Current projects include the DHTML License Chooser, the Freedoms License Generator, and the Metadata Lab. (Consulting the Creative Commons Licenses page before using these tools will give you a preview of your license options.)

The symbols used to represent the CC licenses have changed. For example, here’s the Creative Commons Attribution-NonCommercial 2.5 License symbol.

Creative Commons License

Read more about these changes in Lawrence Lessig’s blog posting.

STARGATE Final Report and Tools

The STARGATE project has issued its final report. Here’s a brief summary of the project from the Executive Summary:

STARGATE (Static Repository Gateway and Toolkit) was funded by the Joint Information Systems Committee (JISC) and is intended to demonstrate the ease of use of the Open Archives Initiative Protocol for Metadata Harvesting (OAI-PMH) Static Repository technology, and the potential benefits offered to publishers in making their metadata available in this way This technology offers a simpler method of participating in many information discovery services than creating fully-fledged OAI-compliant repositories. It does this by allowing the infrastructure and technical support required to participate in OAI-based services to be shifted from the data provider (the journal) to a third party and allows a single third party gateway provider to provide intermediation for many data providers (journals).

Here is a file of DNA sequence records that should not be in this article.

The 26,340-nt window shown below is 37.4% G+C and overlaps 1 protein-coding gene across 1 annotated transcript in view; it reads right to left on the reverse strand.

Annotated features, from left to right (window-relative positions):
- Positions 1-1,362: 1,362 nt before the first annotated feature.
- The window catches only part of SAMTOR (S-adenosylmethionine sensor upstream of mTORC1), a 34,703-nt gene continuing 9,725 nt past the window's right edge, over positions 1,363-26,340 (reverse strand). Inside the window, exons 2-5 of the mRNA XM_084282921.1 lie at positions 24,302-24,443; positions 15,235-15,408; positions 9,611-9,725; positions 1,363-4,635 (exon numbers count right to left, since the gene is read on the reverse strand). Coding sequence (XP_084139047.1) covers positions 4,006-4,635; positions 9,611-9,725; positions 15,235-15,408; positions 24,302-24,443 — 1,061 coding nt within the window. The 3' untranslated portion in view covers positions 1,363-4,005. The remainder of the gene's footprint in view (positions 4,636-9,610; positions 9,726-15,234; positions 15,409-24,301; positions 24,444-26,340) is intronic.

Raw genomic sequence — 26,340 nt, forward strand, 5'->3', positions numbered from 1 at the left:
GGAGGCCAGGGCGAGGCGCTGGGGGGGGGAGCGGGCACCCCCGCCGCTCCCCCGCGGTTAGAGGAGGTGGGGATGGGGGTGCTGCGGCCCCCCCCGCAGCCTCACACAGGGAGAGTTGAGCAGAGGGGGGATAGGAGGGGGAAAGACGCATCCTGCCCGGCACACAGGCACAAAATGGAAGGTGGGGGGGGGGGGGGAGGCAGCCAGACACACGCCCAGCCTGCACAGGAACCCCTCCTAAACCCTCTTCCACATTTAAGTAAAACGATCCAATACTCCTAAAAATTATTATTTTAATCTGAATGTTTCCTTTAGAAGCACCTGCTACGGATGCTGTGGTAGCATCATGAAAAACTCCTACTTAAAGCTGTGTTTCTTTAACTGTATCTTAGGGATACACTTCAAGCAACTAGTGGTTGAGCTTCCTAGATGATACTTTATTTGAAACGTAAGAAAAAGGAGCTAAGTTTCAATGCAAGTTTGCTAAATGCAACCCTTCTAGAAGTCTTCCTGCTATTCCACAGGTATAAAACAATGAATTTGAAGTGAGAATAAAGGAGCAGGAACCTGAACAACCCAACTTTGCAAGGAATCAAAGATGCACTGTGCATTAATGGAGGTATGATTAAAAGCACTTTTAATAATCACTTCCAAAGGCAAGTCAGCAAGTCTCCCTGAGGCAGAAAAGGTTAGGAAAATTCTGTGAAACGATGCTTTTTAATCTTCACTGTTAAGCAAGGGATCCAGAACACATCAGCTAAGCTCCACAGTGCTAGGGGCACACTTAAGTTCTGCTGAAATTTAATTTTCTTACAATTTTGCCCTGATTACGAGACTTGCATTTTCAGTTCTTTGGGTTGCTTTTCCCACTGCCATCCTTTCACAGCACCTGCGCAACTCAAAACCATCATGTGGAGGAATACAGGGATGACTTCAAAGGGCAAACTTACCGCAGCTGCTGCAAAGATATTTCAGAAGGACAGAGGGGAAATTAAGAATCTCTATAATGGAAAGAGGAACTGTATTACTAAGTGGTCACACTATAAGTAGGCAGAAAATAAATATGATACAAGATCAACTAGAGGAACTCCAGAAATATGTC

To support the its work, the project developed tools and supporting documentation, which can be found below:

Details on Open Repositories 2007 Talks

Details about the Open Repositories 2007 conference sessions are now available, including keynotes, poster sessions, presentations, and user groups. For DSpace, EPrints, and Fedora techies, the user group sessions look like a don’t miss with talks by luminaries such as John Ockerbloom and MacKenzie Smith. The presentations sessions include talks by Andrew Treloar, Carl Lagoze and Herbert Van de Sompel, Leslie Johnston, Simeon Warner among other notables. Open Repositories 2007 will be held in San Antonio, January 23-26.

Hopefully, the conference organizers plan to make streaming audio and/or video files available post-conference, but PowerPoints, as was the case for Open Repositories 2006, would also be useful.